Sebastopol
December 2, 2020
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Write it down: Joy and laughter, comic relief

By: Peg Rogers
October 9, 2020

Do you find all the news so depressing and anxiety filled you want to just turn it all off?  How about all the “fake” news bombarding us on the internet? Need relief?  Take some time each day to find humor around you.

Are you a prisoner of your phone?  That must be why it is called a “cell” phone.  

Or another one from (coolfunnyquotes.com) “I want to change my name on Facebook to “Nobody,” so when I see someone posting something stupid I can “Like” their post, and it will say “Nobody likes this.”

My mother had an LP record that she used to play frequently because it made her laugh out loud.  It was a recording of a comedian in London she had gone to see.  He would tell a joke about someone doing something outrageous and funny and he would say after the audience stopped laughing, “Write it down, tis a good one.”

My mom found relief from her often traumatic life by always either telling jokes or writing down ones she heard she thought were funny.  Often her jokes were written on cocktail napkins.  (The only paper at hand, when laughter was the order of the day at cocktail parties.)

My late husband, a policeman, saw some horrific crimes and often he and his partner would try to recall funny incidents to lesson the stress of what they had just witnessed or been a part of.  

Humor is an anecdote to much of what is happening in our lives.  

The Dalai Lama and Desmond Tutu had many conversations about Joy and its importance in today’s world.  (The Book of Joy, Lasting Happiness in a changing world by his holiness, the Dalai Lama and Archbishop Desmond Tutu with Douglas Abrams, 2016, Penguin Random House, New York).

The book is a record of several conversations between the two men.   The Dalai Lama stressed “mental immunity”s the way to true joy and happiness.   (P 83-84). In their conversations they noted that negative emotions and feelings are normal.  And to not feel guilty or ashamed about the thoughts, instead to affect their impact on our lives by adjusting the attitude toward them.  Developing “mental immunity” can be the result of becoming aware of what your thoughts about things are doing to your wellbeing. When inevitable bad things happen, sickness, losses, arguments etc. one can become self reflective, write about them, explore their effects on oneself. And when it is too much, turn to some comic relief.  

Take a laughsitive… A local author, Swami Beyondananda’s daily laughsitive!

 SWAMI'S TWO-LINERS Q. Swami, how can we know what a politician really means

A. You have to read between the lyins (wakeuplaughing.com)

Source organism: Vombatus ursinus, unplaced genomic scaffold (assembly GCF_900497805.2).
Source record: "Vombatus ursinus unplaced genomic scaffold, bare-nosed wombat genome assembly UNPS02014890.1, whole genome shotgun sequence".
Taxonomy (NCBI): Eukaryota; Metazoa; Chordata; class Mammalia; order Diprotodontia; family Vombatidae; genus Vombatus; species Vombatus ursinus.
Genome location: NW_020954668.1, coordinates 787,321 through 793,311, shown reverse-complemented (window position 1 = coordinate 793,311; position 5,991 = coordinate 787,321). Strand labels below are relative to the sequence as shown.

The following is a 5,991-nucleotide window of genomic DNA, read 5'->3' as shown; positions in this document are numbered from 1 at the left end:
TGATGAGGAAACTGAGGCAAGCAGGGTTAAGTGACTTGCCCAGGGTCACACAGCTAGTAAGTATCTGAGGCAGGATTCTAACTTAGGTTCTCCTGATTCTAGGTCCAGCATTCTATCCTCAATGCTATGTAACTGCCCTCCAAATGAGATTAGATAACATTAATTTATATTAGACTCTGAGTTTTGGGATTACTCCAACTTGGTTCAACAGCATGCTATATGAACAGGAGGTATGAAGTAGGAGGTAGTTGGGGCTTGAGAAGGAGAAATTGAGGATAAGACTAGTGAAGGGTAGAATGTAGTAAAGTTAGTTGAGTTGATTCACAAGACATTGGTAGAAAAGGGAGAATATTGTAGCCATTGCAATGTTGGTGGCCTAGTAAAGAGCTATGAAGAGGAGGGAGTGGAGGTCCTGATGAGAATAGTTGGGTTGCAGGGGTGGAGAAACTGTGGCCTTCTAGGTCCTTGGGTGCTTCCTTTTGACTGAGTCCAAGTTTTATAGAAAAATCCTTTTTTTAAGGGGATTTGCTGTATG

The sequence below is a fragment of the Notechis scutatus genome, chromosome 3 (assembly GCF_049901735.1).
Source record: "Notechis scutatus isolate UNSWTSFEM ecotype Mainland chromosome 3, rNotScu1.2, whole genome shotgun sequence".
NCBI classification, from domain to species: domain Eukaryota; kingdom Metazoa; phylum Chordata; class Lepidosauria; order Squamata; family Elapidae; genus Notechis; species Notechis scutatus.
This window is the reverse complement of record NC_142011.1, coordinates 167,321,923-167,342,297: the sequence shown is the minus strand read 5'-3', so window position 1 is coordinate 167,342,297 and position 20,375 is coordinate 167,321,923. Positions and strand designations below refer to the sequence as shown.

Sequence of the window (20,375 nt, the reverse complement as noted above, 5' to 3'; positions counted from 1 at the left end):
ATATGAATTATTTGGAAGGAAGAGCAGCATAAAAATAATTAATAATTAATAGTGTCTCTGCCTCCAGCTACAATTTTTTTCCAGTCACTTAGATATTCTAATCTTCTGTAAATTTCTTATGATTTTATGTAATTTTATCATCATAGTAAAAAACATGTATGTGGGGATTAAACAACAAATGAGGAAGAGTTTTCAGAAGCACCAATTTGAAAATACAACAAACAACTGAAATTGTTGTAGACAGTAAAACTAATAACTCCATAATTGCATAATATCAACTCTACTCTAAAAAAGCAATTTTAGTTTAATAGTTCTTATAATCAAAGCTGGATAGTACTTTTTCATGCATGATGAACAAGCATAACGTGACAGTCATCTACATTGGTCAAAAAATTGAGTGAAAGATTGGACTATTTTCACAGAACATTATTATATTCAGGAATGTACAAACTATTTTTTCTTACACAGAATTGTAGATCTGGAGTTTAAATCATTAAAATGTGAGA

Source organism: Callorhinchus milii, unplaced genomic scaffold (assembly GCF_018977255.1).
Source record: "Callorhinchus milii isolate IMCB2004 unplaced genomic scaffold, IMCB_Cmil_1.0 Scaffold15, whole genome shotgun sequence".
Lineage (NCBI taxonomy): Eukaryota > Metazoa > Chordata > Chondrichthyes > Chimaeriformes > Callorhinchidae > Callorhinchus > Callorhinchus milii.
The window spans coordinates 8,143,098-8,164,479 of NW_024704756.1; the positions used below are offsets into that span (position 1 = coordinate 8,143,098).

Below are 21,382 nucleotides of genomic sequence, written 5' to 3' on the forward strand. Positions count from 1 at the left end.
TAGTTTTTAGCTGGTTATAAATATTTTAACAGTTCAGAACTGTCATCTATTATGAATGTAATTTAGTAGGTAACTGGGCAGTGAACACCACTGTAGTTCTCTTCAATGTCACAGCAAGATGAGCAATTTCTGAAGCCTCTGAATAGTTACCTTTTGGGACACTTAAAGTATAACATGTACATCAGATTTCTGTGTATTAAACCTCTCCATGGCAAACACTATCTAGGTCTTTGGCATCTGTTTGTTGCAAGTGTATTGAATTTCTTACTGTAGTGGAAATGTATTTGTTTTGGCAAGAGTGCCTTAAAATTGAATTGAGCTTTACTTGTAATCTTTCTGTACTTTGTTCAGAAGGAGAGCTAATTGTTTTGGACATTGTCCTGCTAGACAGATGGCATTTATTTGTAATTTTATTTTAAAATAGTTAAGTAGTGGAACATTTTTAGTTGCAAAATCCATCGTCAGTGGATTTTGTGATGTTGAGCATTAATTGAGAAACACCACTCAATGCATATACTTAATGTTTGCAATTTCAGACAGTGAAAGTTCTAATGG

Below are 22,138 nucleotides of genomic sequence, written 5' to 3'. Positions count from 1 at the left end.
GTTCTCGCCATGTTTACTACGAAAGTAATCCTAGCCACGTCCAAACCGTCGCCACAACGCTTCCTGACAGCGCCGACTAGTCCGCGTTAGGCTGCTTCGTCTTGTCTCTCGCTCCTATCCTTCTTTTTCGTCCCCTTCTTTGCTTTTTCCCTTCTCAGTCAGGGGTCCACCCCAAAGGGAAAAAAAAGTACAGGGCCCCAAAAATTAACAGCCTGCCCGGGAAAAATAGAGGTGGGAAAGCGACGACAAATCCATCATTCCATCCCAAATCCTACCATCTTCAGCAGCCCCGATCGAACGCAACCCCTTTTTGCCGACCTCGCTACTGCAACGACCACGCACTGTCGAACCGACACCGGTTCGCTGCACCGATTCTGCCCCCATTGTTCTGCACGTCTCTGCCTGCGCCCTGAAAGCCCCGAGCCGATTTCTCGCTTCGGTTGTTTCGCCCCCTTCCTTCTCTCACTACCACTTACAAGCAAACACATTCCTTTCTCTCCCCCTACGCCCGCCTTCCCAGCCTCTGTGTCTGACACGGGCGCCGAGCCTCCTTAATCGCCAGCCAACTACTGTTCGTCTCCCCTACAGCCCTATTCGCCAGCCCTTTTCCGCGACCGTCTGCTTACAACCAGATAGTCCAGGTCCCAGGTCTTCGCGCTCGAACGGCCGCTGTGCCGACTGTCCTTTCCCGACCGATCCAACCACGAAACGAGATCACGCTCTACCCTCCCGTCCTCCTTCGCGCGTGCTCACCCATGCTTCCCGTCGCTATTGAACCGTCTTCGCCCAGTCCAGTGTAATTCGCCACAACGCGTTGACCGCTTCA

“It may take a village to raise a child, but I swear it’s going to take a whole vineyard to homeschool one. (wwwww.bizwaremagic.com)

A friend routinely sends me via email, endearing posts about animals doing unexpected things or lighthearted sayings.  When I just want to put everything out of my mind and need a bit of sunshine, I open her emails.

When my daughter was 8-12 years of age, she loved telling knock knock jokes or other jokes she had read or heard.

And one of my favorite reminders is from Eckhart Tolle, “The primary cause of unhappiness is never the situation, but your thoughts about it.” 

In journal writing as a self-reflective practice it can be helpful to look at what is causing you stress and question its impact on your wellbeing, physically, psychologically, emotionally.  

So, in writing about how you are feeling expand on it, question its impact on your physical being, your mental well-being.  Staying focused on the issue, writing out the details and your role as well, just may help you develop more “mental immunity” and could give you greater clarity on moving forward.

And remember to take some “laughsitives”

now and then to lighten the load.  

Remember the rules for journal writing.

In preparation for journal writing gather pens/pencils, colored pens and a good blank no lines book. (sometimes you may want to draw out or write in many different colors to express your feelings.)

1. If while writing you become too stressed and feel you would be pushed over the edge, STOP WRITING. You may need to talk to a professional or a friend instead.

2. Write at least three pages, preferably in long hand (seems more organic to me). On your computer is fine too. (You may capture fleeting thoughts more easily.)

3. You are writing just for yourself, do not share this with anyone else.  Your private thoughts are yours alone.

4. Because this is not writing for others you don’t need to worry about “maybe I shouldn’t write this” or correct spelling or punctuation.  The idea is to write without stopping for three pages.

5. Find a quiet, private space, same time everyday. I’ve had students who live in cramped apartments, drive to the beach and write in their car, others have written in bed, 

6. To start I always suggest to take a few moments to get centered, breath a few calming breaths, before you start.

And remember laughter helps heal. Check out the “greatcosmichappyass.com” website. For some truly inspiring ways to be creative and happy.